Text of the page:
So here are the basics: you always want at least 3 sounds playing, one controlled by every panel. You can definitely submit more than 3 sounds, and have them rotate out. Don’t make your sounds have too many effects such as delay that make it hard for the person pushing buttons to figure out what they are controlling and not – a little bit is cool, but the idea is that non-musicians should be able to figure it out and learn.

There’s also another layer: you can add manual controls to the sounds that will be available to people not at the Control Panels to play with. For example: you a can have a crossfader between two similar sounds, or a filter on one sound. Each sound can have up to 10 modulators applied to it. They can be used to change effects, filters, envelopes or anything else that is automatable in Ableton Live. In addition to the three touchscreens, an iPad or iPhone on site will be able to control aspects of the sound.

The more people contribute sound, the stronger the sculpture will get. SUBMIT.

Time-Lapse View of Syzygryd’s Construction
from Daniel Garcia on Vimeo.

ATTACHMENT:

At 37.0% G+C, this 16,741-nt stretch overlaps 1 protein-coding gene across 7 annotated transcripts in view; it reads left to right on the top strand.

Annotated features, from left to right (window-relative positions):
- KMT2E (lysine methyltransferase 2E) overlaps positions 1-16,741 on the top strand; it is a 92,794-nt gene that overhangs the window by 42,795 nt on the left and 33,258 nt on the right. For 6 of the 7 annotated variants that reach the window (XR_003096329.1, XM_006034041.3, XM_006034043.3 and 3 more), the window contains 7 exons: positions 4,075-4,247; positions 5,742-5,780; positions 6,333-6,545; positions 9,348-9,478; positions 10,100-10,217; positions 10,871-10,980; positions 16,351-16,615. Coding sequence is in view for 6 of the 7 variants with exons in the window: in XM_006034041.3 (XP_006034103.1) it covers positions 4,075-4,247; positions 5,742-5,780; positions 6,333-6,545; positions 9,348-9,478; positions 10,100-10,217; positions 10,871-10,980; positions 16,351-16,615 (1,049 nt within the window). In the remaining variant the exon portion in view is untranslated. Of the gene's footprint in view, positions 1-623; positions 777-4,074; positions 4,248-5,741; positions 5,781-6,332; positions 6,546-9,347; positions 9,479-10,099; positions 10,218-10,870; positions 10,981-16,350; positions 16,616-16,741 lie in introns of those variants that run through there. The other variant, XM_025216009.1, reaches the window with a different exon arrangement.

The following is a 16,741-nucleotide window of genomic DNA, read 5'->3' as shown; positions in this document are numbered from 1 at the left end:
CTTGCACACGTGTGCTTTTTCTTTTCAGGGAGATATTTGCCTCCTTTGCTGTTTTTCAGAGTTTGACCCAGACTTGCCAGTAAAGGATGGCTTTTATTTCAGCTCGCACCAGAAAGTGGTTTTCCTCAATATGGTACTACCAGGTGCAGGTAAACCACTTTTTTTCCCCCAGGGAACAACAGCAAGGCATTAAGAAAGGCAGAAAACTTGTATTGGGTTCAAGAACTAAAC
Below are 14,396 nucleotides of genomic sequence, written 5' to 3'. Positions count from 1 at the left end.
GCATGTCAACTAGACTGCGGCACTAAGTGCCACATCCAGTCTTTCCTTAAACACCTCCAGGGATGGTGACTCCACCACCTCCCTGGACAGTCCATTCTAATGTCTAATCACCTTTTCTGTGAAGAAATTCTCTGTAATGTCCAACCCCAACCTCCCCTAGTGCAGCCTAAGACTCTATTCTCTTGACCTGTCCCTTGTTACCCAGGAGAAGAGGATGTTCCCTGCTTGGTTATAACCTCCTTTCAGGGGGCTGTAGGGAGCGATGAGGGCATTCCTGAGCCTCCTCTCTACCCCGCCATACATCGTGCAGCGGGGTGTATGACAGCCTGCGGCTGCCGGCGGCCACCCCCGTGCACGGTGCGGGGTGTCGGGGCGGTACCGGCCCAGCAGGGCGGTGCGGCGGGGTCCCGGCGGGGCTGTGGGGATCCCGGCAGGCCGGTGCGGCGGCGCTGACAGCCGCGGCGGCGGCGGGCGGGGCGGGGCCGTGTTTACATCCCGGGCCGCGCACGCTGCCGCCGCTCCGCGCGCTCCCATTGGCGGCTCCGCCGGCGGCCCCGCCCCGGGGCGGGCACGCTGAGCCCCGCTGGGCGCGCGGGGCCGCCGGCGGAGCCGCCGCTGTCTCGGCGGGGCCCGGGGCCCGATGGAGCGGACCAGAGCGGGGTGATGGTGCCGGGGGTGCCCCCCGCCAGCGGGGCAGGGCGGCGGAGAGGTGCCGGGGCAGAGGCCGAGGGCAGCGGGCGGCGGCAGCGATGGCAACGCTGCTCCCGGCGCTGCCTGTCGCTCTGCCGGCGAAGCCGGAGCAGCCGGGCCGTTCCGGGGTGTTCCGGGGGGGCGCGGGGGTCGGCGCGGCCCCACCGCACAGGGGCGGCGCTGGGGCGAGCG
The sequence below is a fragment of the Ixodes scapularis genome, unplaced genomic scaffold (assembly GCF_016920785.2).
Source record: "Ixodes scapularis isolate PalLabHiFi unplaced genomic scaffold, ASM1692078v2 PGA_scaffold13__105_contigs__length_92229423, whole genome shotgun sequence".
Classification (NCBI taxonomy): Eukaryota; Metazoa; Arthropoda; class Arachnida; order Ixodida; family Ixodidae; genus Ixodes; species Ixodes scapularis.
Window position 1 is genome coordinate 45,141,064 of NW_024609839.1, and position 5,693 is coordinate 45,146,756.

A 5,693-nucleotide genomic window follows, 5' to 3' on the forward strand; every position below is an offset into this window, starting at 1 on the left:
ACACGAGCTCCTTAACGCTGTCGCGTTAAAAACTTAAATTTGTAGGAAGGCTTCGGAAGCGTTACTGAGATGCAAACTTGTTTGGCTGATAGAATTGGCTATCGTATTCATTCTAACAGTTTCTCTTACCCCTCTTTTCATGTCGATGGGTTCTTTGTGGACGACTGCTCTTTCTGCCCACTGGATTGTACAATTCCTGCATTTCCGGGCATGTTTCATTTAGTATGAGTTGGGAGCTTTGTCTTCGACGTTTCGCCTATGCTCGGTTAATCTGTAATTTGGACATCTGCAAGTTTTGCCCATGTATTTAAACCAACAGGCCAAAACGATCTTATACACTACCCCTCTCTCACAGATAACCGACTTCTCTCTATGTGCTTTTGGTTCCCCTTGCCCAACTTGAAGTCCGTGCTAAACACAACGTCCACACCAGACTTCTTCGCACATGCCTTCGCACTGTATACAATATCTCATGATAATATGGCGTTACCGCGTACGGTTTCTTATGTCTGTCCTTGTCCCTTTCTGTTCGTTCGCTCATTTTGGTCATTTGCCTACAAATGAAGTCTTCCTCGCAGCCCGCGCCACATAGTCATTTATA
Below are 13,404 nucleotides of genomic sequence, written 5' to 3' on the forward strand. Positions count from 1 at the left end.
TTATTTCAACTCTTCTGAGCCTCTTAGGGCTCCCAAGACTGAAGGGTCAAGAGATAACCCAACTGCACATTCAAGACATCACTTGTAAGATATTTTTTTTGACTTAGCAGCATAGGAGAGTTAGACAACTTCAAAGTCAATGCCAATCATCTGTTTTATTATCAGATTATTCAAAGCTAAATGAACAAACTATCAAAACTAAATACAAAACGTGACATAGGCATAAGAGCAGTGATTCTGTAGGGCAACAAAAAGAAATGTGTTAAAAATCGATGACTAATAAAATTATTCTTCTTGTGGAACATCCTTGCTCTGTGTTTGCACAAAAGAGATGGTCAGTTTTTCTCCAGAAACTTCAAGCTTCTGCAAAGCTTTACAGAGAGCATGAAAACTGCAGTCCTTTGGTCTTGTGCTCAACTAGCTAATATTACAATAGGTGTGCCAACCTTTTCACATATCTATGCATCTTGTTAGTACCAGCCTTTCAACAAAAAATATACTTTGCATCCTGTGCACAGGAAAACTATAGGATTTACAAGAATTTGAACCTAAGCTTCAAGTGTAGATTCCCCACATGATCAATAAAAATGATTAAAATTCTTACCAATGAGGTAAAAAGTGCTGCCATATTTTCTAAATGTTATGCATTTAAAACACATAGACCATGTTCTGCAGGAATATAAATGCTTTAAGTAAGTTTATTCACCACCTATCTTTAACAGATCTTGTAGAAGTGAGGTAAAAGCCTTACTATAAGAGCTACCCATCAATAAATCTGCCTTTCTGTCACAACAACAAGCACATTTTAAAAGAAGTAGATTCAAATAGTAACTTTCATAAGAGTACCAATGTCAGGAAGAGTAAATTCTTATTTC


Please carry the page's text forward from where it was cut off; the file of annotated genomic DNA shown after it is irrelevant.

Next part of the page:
In the clip above, you can see a time-lapse view of how Syzygryd comes together. This is just one day, but close to this level of activity has been going on for months. This coming weekend is the last full weekend of Syzygryd build. Coilhouse wishes the Syzygryd project team the best of luck in this crucial week.

3 Responses to “Contribute Sound Art to SYZYGRYD”

  1. Mailee Says:

    I am so stoked about this!!! This will be my second year at Burning Man, and I cannot WAIT to see this amazing object. It’s like a more awesome version of the sound-synchronized bulb lights (for lack of a better description) that was there last year, and also at EDC.

    I’m so proud of my hometown. *sniff*

  2. Cass Says:

    (psst – it’s Morley, not Morely ;) and yes, Syzygryd looks awesome :)

  3. Nadya Says:

    @Cass: Whoops, good catch. I totally know how to spell Morley’s name, I don’t know WTF happened and I even had two people proofread this. Fail! Do you know Morley? She is awesome! Hope to see you on the playa one of these days. (Or sooner). Squish.